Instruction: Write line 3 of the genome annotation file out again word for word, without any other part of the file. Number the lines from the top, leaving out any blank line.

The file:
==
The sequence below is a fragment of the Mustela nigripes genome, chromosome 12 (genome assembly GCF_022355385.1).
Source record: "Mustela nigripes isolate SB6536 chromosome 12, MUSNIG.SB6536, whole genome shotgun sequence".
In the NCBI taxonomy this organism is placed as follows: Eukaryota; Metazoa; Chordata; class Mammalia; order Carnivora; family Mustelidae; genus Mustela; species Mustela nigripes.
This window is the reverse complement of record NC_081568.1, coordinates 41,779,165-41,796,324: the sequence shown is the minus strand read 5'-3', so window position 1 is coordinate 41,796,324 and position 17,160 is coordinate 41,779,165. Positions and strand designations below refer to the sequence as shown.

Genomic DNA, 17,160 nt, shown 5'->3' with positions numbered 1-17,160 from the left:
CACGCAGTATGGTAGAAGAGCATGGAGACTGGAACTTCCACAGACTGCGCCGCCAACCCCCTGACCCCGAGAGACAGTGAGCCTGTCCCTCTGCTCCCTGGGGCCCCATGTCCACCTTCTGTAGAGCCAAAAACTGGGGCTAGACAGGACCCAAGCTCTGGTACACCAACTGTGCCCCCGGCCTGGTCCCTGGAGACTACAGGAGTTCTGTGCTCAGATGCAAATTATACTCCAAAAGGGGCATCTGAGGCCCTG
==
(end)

In the NCBI taxonomy this organism is placed as follows: Eukaryota; Metazoa; Chordata; class Mammalia; order Carnivora; family Mustelidae; genus Mustela; species Mustela nigripes.